Access to online support

To address the needs of more employees cost-effectively, companies are looking to technology to deliver support to their workforces where they live, where they work, and when they need it.

Costco Wholesale Corp., for one, is providing employees with a web-based platform that offers easy-to-use training, enables parents to coordinate their child's care, and provides remote clinical support in-home or wherever the parent needs it.

Such tools go a long way to engage and support employees. Employers benefit from reduced turnover, improved productivity, and greater employee commitment.

For parents of children with developmental disabilities such as autism, for example, chains like Costco are offering access to:

1. Tele-health services: Not a specific service, Tele-health covers a variety of technologies and tactics that include counseling and support 24/7. It can include real-time, two-way interaction between a caregiver and, for example, a therapist via phone, computer or tablet, or access to online training videos or peer groups. This type of service may often substitute for in-home counseling when it is not available. Tele-health offers the advantage of scale and access in delivering effective treatment solutions to employees wherever and whenever they need them.

2. Care coordination services: “It takes a village” to raise a child and additional support professionals to raise a child with autism or other developmental disability. These care teams typically work independently with little or no communication between them. So employees miss work or extend breaks to coordinate appointments, therapy sessions, and school team meetings.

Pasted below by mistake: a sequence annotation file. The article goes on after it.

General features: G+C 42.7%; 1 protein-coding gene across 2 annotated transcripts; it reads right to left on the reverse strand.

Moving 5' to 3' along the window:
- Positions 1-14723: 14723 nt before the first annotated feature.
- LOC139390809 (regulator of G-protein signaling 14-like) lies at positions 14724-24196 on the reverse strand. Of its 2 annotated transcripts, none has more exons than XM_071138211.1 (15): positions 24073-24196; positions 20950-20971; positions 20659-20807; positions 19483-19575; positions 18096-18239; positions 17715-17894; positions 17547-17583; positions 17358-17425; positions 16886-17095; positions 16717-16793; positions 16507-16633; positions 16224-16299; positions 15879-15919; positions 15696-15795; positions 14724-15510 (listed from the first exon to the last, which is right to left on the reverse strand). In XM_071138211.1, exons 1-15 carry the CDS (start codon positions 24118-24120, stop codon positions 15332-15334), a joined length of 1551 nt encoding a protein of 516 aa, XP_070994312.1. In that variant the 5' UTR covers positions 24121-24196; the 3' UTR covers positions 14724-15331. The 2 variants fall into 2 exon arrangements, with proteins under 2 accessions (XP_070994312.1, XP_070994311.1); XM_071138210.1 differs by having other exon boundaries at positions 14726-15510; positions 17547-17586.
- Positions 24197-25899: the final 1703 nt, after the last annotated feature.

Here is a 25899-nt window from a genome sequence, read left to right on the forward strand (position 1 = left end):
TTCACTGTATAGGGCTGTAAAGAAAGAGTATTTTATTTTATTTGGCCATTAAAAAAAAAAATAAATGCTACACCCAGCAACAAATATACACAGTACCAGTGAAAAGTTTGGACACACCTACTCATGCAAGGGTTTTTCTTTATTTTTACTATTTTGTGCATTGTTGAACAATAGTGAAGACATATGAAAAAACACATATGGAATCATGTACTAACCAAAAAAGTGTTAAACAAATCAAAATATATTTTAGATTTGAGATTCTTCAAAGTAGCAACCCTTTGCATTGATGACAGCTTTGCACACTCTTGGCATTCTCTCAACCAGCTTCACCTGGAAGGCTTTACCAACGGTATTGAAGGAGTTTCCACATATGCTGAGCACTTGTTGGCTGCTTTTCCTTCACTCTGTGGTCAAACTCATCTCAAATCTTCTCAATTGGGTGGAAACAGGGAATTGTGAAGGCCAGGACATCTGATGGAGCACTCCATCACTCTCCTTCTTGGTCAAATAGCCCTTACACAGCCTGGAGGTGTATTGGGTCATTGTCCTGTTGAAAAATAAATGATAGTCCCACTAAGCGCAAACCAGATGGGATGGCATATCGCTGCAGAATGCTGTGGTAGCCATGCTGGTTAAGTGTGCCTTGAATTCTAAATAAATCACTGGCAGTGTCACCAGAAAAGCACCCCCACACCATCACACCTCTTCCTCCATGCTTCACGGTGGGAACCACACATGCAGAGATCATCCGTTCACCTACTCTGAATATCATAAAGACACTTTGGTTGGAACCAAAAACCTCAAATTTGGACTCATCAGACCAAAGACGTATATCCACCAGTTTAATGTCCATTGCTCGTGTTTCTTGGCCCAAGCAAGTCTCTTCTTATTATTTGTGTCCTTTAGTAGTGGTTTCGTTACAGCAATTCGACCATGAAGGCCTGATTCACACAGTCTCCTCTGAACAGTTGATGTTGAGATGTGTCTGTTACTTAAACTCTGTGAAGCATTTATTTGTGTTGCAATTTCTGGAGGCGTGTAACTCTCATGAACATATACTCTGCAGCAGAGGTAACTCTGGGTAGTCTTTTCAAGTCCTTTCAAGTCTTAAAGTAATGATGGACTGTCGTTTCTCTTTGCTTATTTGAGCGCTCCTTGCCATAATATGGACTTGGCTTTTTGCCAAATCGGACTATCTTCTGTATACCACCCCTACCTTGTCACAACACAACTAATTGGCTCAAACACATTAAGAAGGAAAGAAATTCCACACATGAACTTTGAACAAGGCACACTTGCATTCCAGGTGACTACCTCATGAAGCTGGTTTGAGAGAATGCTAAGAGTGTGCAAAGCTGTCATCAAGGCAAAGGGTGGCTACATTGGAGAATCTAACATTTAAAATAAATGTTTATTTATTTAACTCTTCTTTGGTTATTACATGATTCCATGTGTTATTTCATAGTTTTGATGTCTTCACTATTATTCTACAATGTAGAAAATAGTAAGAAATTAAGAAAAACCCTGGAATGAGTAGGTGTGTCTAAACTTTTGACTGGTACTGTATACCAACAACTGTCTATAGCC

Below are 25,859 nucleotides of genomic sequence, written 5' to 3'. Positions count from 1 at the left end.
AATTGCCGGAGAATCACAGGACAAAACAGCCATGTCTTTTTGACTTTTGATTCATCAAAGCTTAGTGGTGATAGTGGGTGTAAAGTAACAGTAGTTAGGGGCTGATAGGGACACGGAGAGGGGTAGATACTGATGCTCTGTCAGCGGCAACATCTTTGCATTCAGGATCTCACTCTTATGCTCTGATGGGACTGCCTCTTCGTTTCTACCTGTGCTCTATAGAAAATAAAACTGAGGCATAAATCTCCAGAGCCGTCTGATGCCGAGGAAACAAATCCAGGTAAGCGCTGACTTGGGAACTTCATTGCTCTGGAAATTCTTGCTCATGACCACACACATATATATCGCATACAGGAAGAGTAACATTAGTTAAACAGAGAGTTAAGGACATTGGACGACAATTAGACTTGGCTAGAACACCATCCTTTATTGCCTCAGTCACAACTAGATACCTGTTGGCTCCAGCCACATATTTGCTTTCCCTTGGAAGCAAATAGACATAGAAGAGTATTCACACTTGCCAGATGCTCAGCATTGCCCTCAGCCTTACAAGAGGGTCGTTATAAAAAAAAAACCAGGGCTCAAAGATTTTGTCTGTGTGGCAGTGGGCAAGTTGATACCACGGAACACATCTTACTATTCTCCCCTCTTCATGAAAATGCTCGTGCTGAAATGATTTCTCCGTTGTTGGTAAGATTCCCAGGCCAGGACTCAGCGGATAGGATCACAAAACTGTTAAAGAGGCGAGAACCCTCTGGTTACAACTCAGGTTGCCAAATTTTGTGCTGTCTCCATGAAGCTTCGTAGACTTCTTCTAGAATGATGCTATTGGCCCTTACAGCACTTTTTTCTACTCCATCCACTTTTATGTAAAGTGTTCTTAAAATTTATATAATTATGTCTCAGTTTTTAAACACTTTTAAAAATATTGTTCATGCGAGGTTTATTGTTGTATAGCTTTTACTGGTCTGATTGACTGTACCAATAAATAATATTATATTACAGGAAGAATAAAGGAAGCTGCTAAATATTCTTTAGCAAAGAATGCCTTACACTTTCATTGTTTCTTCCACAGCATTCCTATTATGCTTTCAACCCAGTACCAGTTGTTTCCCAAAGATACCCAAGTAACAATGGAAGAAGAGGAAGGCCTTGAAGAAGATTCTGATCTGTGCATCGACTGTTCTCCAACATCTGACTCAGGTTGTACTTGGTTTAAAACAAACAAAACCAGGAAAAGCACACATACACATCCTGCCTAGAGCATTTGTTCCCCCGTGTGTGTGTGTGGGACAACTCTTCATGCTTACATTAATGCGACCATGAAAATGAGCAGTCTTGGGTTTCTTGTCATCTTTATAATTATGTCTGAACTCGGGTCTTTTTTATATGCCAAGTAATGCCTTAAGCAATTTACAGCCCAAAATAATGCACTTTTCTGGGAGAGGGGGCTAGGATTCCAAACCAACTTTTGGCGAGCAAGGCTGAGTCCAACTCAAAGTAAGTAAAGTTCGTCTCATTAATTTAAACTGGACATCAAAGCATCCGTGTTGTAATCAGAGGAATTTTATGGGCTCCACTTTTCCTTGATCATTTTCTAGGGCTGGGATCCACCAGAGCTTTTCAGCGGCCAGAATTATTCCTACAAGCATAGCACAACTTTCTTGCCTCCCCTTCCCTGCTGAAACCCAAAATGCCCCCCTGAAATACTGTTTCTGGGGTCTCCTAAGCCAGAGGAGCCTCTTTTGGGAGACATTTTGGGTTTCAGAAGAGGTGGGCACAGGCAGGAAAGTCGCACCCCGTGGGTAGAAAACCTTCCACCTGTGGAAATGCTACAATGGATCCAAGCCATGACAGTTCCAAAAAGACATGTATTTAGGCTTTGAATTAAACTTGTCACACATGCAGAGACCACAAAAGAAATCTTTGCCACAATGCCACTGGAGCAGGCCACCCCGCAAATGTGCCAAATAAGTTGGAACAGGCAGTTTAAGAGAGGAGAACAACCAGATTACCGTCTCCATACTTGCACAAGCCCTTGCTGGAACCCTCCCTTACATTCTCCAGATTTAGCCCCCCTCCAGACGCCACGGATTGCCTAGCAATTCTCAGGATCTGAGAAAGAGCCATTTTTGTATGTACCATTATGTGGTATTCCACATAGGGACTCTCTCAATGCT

To facilitate the process and minimize employee downtime, employers now offer access to web-based technologies that permit real-time communication and crucial data sharing among their child or dependent's team members.

3. Parent-to-parent support services: Fearing stigmatization or even termination, employees often will minimize their issues at home. However, employers must still deal with the fallout when an employee's care safety net ruptures in the form of increased absenteeism, lowered productivity and poor performance.

A growing number of chains now offer access to peer-to-peer social networks to support employees and their families, easing their isolation and providing a forum to share best practices and resources. Increasingly, easy and issue-targeted access to relevant online communities and forums is becoming an integral element of benefits programs serving this population.

Regardless of the economic outlook, productivity matters. Balancing the needs of one's human capital with the demands of the marketplace is just good business. Success belongs to those companies already investing in or reviewing cost-efficient technologies and services to boost morale, improve presenteeism and foster a more productive, focused workforce.

Mike Civello is VP of employee benefits at Rethink Benefits (, a global health technology provider offering an online solution featuring a comprehensive video-based treatment program, sophisticated behavior intervention planning tools, training for caregivers, individualized assessments, and online skills-based activities for individuals tied to the program.